COVID transformed this bedridden woman's life. Now she fears she'll lose it all


Ricky, who has been bedridden for two decades, has told the Disability Royal Commission she fears that when the coronavirus pandemic ends she will lose access to the technology that's had a profound impact on her life.

For Ricky Buchannan, 45, staying home is nothing new.

She’s been housebound and mostly bedbound for the last 20 years, after a bout of glandular fever saw her only get sicker instead of better.

She relies on paid support workers to take care of things like cooking, cleaning and shopping. While she’s able to use her computer to draw, do online short courses and connect with people, she can’t sit up in bed and needs to spend most of her time laying flat, often with her eyes closed.

While the coronavirus outbreak poses profound risks to chronically ill and disabled people like Ricky, the pandemic also brings some unexpected benefits for people who were already forced to confine themselves.

The push towards bulkbilled Telehealth services – with a significant funding boost from the Federal Government – means Ricky can now speak to a doctor without using a stretcher ambulance, an ordeal that would take her at least a month to physically recover from.

“It’s been amazing,” Ricky tells Insight. “I’ve been able to speak to a specialist on the phone, and my GP has been able to phone me up, and actually get rebated for that.”

Ricky pictured in 1999. She's been mostly bedbound for the past 20 years.

Concerts, museums and film festivals have also quickly gone online, giving Ricky so many entertainment options she “can’t do them all … which is just the most amazingly wonderful problem to have, when the usual problem is that a lot of things aren’t available online.”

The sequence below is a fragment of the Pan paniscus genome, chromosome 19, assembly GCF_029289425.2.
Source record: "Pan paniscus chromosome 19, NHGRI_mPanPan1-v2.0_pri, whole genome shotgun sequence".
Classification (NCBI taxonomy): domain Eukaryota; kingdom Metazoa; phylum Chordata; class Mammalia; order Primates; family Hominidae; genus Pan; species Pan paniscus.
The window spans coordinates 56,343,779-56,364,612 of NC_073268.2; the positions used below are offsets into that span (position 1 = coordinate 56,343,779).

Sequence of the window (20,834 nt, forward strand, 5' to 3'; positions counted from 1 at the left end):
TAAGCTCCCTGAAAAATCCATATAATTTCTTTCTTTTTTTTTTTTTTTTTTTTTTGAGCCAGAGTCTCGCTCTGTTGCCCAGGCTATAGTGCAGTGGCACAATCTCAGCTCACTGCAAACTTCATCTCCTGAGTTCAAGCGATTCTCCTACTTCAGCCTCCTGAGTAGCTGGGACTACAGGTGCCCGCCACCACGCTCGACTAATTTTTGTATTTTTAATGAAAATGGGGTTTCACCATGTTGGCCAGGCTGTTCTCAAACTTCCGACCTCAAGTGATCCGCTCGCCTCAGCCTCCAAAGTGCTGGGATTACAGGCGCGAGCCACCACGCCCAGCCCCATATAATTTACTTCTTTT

Disability advocates like Ricky have been asking for affordable Telehealth for years, and while there’s a sense of frustration that it’s become available so quickly for the general public, Ricky’s main concern is what will happen when the worst of the pandemic is over.

“I really hope that these opportunities don’t go away,” she says.

“Access to medical care is something that’s a huge problem for people who are bedridden and homebound. Not just for me, but virtually everyone.

"It’s really difficult to find anyone to do even basic GP services. If Telehealth is still available in the future after this is over, it would just be amazing. I really, really hope that happens.”

Insight hears from people who have lived in confinement as they share the challenges they faced, how they coped, and what they learned from the experience. Earlier this year Ricky appeared on Insight episode, Confined.